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THE FIRST PRÆLECTION,
DELIVERED AS PROFESSOR OF DIVINITY, ON MAY 2, 1814,
TO WHICH ARE ANNEXED, THE
REGULATIONS FOR THE EXAMINATION DIRECTED BY THE STATUTE
FIXING THE DUTIES OF THE PROFESSORSHIP OF DIVINITY,
THE LIST OF BOOKS
RECOMMENDED TO THE STUDENTS, AS PREPARATORY FOR THAT EXAMINATION.
Called on to address you for the first time in the discharge of a new and important duty, it becomes necessary for me to explain the nature of that duty, the objects to which I wish to direct your attention, and the motives which I trust will influence you, to employ on those objects that praiseworthy diligence, and that intellectual vigour, for which I do not hesitate to affirm the students of this University are eminently distinguished. The candour and liberality with which you uniformly receive every serious effort to promote academical instruction and improvement, and which I have so often experienced, leave me no doubt but you will hear me with that kind indulgence, which I never so anxiously wished for; because when I reflect on the extent and importance of the subject of which I am to treat, I deeply feel I never so much wanted that kindness and that indulgence as at the present moment.
The illustrious foundress of this University, and all her royal successors who have so liberally endowed and so steadily supported it, have uniformly declared that its first and leading purpose, was to promote the knowledge and the practice of genuine Christianity, by defending the principles and extending the influence of the Protestant religion, as it is received in its present form by the Church of England; and that therefore the instruction of such of its students as designed to enter into holy orders, in every species of knowledge preparatory to that sacred profession, ought ever to hold a distinguished place in its institutions. Conformably to this, our statutes provided from the first, a catechist to instruct the younger, and a divinity lecturer for the more advanced students. And many years since, a divinity professor was appointed, who was required to resign his fellowship in order to devote all his time and studies to this one important object, to expound the Scriptures, discuss the controversies both with the enemies of Christianity in general, and the opponents of the established church; give lectures and examinations in ecclesiastical history, and direct theological exercises of every description. This arduous trust is now devolved on me. It brings with it, I am conscious, a most serious responsibility, affecting the best interests of religion.
But even though I should employ every effort in my power to fulfil my duty, yet fruitless must all my efforts prove, if you, my young friends, do not zealously co-operate with me, by pursuing with perseverance the course of studies it is my business to point out to you. I am persuaded you will readily feel, how serious is the obligation, which binds you thus to persevere. On your receiving and improving the instructions here offered to you, may depend your being duly prepared to discharge the most important, the most sacred office, which Christians can be called on to undertake; even (to use the solemn language of our Liturgy in its ordination charge) “ to become messengers, watchmen, and stewards of the Lord, to teach and to premonish, to feed and provide for the Lord's family; to seek for Christ's flock that are dispersed abroad, and for his children who are in the midst of this naughty world, that they may be saved through Christ for ever.” You will therefore I trust excuse me, if I use more than ordinary earnestness and plainness, when I exhort you to pursue those studies, and cultivate those attainments which are necessary to qualify you for the ministry.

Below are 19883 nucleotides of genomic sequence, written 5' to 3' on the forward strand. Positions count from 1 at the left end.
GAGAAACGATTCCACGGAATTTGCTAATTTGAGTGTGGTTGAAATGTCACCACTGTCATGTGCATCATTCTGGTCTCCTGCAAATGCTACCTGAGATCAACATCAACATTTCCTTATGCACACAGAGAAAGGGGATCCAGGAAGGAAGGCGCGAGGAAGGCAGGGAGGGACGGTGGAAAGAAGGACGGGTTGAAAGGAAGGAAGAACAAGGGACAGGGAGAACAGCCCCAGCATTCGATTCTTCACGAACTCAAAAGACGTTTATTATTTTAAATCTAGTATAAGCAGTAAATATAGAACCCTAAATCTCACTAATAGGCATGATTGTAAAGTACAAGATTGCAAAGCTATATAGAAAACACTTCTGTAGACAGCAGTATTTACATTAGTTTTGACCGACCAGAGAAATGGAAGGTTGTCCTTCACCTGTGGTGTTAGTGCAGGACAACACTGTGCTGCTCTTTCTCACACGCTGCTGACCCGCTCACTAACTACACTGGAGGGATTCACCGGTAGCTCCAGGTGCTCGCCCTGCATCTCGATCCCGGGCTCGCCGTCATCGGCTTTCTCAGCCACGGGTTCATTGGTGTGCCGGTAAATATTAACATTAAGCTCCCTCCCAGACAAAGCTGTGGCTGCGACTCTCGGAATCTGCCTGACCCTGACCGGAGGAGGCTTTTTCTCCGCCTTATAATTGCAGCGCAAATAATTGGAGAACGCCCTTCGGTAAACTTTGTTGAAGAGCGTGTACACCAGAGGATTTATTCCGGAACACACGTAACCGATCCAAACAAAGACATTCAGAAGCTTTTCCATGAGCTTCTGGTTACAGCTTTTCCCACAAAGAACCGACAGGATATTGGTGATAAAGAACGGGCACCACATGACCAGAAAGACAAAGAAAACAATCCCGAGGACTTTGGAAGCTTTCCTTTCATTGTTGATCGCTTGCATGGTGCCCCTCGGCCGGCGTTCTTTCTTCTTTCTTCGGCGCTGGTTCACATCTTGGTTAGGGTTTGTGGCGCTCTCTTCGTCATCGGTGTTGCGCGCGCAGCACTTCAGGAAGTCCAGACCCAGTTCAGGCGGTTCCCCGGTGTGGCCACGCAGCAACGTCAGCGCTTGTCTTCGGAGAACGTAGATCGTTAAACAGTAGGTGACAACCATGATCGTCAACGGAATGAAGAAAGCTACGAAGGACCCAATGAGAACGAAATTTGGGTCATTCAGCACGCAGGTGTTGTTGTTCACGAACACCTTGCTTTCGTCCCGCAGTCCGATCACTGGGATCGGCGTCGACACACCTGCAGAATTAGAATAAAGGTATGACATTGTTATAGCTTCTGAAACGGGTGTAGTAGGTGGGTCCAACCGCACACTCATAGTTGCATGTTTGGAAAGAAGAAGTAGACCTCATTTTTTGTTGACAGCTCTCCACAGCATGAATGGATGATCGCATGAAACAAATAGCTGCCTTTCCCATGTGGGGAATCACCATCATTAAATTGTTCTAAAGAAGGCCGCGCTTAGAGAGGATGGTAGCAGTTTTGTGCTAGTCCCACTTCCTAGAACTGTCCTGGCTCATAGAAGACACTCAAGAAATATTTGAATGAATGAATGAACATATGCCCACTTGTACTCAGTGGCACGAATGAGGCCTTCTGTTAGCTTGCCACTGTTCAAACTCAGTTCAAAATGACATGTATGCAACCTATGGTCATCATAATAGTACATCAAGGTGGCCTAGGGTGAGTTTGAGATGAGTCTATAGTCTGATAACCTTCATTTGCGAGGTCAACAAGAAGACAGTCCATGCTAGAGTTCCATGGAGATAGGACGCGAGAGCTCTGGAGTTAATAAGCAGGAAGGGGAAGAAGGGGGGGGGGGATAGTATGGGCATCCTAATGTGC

Feeling the most anxious wishes to forward your improvement in theological knowledge, so as to render your proficiency creditable to the University, conducive to your own best interests, and useful to the church of Christ, I was led to consider anxiously the best modes of doing so. It occurred to me, that the same means which encourage perseverance, and produce success in your other academic pursuits, might here also be employed with advantage, by extending to eminent diligence and intellectual exertion in this most important branch of knowledge, rewards similar to those which attend them in every other. I therefore suggested the plan of an annual examination of such graduates as are preparing for the sacred ministry, two days, at the four usual hours each day. The first morning, the Old Testament to be the subject of examination; the first evening, the New Testament; the second morning, ecclesiastical history; and the second evening, the creeds, articles, and liturgy of the Church of England. This suggestion has been honoured by the approbation, first of the provost and senior fellows, and next of the visitors, as likely to promote the advantage of the Church of Ireland, and has been incorporated in the statute formed for the permanent regulation of the professor's duty. It is peculiarly incumbent on me to render its operation practicable and useful; and, in promoting the object of this examination, the provost and senior fellows are, I am authorised to state, determined to give every assistance in their power. They have appropriated to its encouragement a fund competent to reward those, who shall be found to merit reward by such distinguished assiduity and progress, as are proportioned to the peculiar importance of religious knowledge. The college honours and emoluments which are appropriated to divinity students, will of course be distributed with a constant reference to the proficiency shown at this examination. Every answerer will also have a right to have the judgments he obtains marked on the testimonium under the college seal, which he will be called on to produce to the bishop to whom he presents himself for ordination. And as the prelates of the Church of Ireland have almost universally required a proof of attendance on a year's course of divinity lectures as a necessary qualification for admission into holy orders, it may not unreasonably be hoped, that with the same praiseworthy attention to the interests of religion, they will pay a serious regard also to the use the candidates for orders have made of the opportunity thus given them to acquire, and to prove they have attained a degree of theological knowledge, suited to the importance of the sacred profession which they propose to undertake; and that in consequence, distinguished proficiency here shown may contribute to engage the favourable notice, and recommend to the good opi.. nion of the heads of the Irish church.